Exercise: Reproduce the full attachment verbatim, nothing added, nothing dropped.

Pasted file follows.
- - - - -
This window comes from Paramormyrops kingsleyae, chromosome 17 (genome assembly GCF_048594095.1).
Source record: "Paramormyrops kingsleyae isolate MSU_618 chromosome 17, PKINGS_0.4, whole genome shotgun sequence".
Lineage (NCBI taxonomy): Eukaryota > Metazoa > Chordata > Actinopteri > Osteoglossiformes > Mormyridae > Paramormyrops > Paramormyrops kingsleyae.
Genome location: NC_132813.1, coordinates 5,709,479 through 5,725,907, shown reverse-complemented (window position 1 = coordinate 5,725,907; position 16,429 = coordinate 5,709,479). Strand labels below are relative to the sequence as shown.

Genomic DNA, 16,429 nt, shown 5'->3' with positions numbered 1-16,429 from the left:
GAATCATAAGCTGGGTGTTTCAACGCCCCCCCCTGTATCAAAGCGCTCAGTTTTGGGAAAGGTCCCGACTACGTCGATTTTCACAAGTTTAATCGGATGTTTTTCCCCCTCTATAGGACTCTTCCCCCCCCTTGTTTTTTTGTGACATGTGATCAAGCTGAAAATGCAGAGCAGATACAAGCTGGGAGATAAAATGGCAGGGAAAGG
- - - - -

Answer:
This window comes from Paramormyrops kingsleyae, chromosome 17 (genome assembly GCF_048594095.1).
Source record: "Paramormyrops kingsleyae isolate MSU_618 chromosome 17, PKINGS_0.4, whole genome shotgun sequence".
Lineage (NCBI taxonomy): Eukaryota > Metazoa > Chordata > Actinopteri > Osteoglossiformes > Mormyridae > Paramormyrops > Paramormyrops kingsleyae.
Genome location: NC_132813.1, coordinates 5,709,479 through 5,725,907, shown reverse-complemented (window position 1 = coordinate 5,725,907; position 16,429 = coordinate 5,709,479). Strand labels below are relative to the sequence as shown.

Genomic DNA, 16,429 nt, shown 5'->3' with positions numbered 1-16,429 from the left:
GAATCATAAGCTGGGTGTTTCAACGCCCCCCCCTGTATCAAAGCGCTCAGTTTTGGGAAAGGTCCCGACTACGTCGATTTTCACAAGTTTAATCGGATGTTTTTCCCCCTCTATAGGACTCTTCCCCCCCCTTGTTTTTTTGTGACATGTGATCAAGCTGAAAATGCAGAGCAGATACAAGCTGGGAGATAAAATGGCAGGGAAAGG